What does your day-to-day job entail?

Part of why I love this job so much is that no day is the same. As a mechanical design engineer for a large multi-disciplinary consulting firm, I’m faced with different challenges every day, and I’m always learning something new. One day, I could be focused on running load calculations and energy models to provide optimized system options for our clients. Another day, I could be working with the various teams through in-house coordination meetings. Other days, I’m donning a hardhat, solving problems in the field, climbing on rooftops, and inspecting existing equipment. We have daily mechanical team meetings to coordinate CADD tech availability; ensure everyone has something to work on; and, if anyone needs help meeting a deadline, we find someone available to help. I’ve also served in several roles within ASHRAE, so that occasionally seeps into my workdays. I’ve been fortunate that both organizations I’ve worked for have fully supported my ASHRAE involvement and recognize the benefit of doing so.

What drives/motivates you every day?

The opportunity to change the world and make a positive impact on the people and environment around me. I aspire to be part of the solution in tackling the climate crisis and creating a more sustainable and inclusive future for my daughter.

How has the COVID-19 pandemic impacted you personally and professionally?

I became a mom a few months into the pandemic, which provided some extra challenges in addition to what many experienced when transitioning to working from home. With the guidelines of self-quarantining anytime she had a fever, I had to take care of her during the day while my husband was at work (she has attended her fair share of virtual meetings) and then start my workday in the evening. I was on a very inconsistent schedule, and I often had longer workdays with many interruptions throughout the day. It’s been really challenging, exhausting, and one of the toughest years for me, but, at the same time, I also feel very fortunate to have had that extra time with my daughter that would not have been possible pre-pandemic. I’m also very thankful to have a supportive and understanding team that helps me meet deadlines.

What remains on your engineering bucket list — what do you aspire to do that you haven’t accomplished yet?

I hope to pass my professional engineering exam in the near future and then pursue green building accreditations like WELL and LEED AP. I’d love the opportunity to design a high-performance or carbon-positive building that goes beyond carbon neutral by producing more clean energy than it consumes to supply back to the grid. I also hope to influence industry peers to prioritize solutions to the climate crisis and take initiative to educate our clients on the benefits of sustainable energy. I’m always working to challenge the “how we’ve always done it” mindset and hope to continue making our industry more inclusive to all.

What’s one thing no one knows about you?

I was not very athletic in my childhood, but I now spend my free time chasing endurance sports that push me beyond what I think I'm capable of. I once climbed to the highest point in the contiguous 48 states, Mt. Whitney; I just ran my first marathon; and, shortly thereafter, I ran my first ultra marathon. I enjoy the challenge and accomplishment I feel once I reach the top of the mountain or cross the finish line.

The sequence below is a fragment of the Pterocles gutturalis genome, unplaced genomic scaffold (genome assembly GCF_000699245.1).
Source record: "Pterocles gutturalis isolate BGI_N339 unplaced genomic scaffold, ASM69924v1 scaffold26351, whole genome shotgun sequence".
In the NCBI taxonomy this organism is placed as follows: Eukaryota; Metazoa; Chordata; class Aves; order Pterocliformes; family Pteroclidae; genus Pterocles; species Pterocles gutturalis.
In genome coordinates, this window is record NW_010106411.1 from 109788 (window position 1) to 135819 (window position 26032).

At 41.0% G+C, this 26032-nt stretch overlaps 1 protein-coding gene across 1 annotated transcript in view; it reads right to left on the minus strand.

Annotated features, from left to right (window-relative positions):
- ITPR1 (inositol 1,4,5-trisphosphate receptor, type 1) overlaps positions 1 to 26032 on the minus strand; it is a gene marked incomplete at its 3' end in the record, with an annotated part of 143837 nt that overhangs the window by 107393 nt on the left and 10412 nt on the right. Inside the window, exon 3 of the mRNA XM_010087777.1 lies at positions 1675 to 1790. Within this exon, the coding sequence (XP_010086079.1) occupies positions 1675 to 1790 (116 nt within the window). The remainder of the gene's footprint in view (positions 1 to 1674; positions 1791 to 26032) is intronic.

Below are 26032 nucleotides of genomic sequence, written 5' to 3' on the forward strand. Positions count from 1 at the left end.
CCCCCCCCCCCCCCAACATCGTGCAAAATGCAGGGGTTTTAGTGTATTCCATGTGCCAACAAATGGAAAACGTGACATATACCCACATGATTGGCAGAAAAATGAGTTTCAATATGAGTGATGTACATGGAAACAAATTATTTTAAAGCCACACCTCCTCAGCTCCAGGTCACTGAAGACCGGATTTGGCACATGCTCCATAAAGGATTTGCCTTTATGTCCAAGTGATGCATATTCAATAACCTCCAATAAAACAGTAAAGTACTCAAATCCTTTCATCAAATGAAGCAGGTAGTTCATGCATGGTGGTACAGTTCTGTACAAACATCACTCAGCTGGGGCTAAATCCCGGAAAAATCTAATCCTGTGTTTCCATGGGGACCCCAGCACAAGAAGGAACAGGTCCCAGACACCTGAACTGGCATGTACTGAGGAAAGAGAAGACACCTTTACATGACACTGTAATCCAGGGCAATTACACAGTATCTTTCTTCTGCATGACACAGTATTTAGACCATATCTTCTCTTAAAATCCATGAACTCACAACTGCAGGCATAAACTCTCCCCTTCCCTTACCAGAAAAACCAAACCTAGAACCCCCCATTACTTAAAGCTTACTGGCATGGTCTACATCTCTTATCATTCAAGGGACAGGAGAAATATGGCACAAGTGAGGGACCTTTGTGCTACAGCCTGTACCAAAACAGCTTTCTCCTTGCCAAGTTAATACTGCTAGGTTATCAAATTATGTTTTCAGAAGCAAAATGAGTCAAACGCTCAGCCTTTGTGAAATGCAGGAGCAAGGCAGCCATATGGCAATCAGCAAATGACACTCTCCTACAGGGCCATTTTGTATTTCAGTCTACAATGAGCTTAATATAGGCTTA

List any mentors who’ve helped you succeed and describe exactly how they’ve shaped your success.

The first person who comes to mind is Ann Reding. I met Ann while I was waiting tables, and she invited me to her office and took the time to give me an overview of the industry. That evening, we attended the ASHRAE chapter meeting, where she introduced me to every single person who had hiring influence at his or her company, quite literally saying, “This is Carrie Anne, she is about to graduate with a mechanical engineering degree — hire her.” I collected more than 30 business cards and had a job by the end of the event. Very similar to how I ended up in engineering, I basically stumbled into the built environment industry with help from a single person who believed in me.

The more time I spend in this industry, the more I realize it is the perfect fit. I’m very thankful Ann invested so much of her time and energy into helping me find a career. I will always remember running into her about a year later and saying, “How can I ever thank you? You’ve changed my life!” and her replying, “Just pay it forward.” That is ultimately why I began volunteering so much of my time to ASHRAE and our YEA Leadership Weekends. It is beyond rewarding to be able to make a positive impact by helping my peers and our future leaders.

I’ve been fortunate to work with some wonderful mentors throughout my career who have helped me develop my technical skills, exhibited patience with questions, and taken the time to walk me through high-level decisions.

Bill Klock started off as my ASHRAE mentor and helped me get more involved at the society level, which then helped me expand my network to a global level. He always looked out for me and helped me make some big decisions in my work and ASHRAE careers.

I really appreciated Michael Bejrowski’s ability to lead our team to developing a successful design, working effectively, but also team-building and having some fun along the way. Adam McElhaney has helped me further my technical knowledge, walked me through high-level decisions, and exemplified effective communication, which really helped me learn more on our most recent project than anyone else I have worked with.

A dear friend of mine Stephanie Kunkel and I recently decided to be each other's mentors. I’m really excited to see what we can accomplish when we work together and empower each other in our careers.

What advice do you have for prospective female engineers considering entering the field?

Find a good mentor, whether at your company or someone you know from a professional organization — someone you aspire to be like one day. Women are guaranteed to be more successful if they have a mentor. Connect with other women in the industry, as it’s helpful to know you aren’t the only one experiencing these challenges. Don’t be afraid to ask questions. It will set you apart from others and help you learn and grow.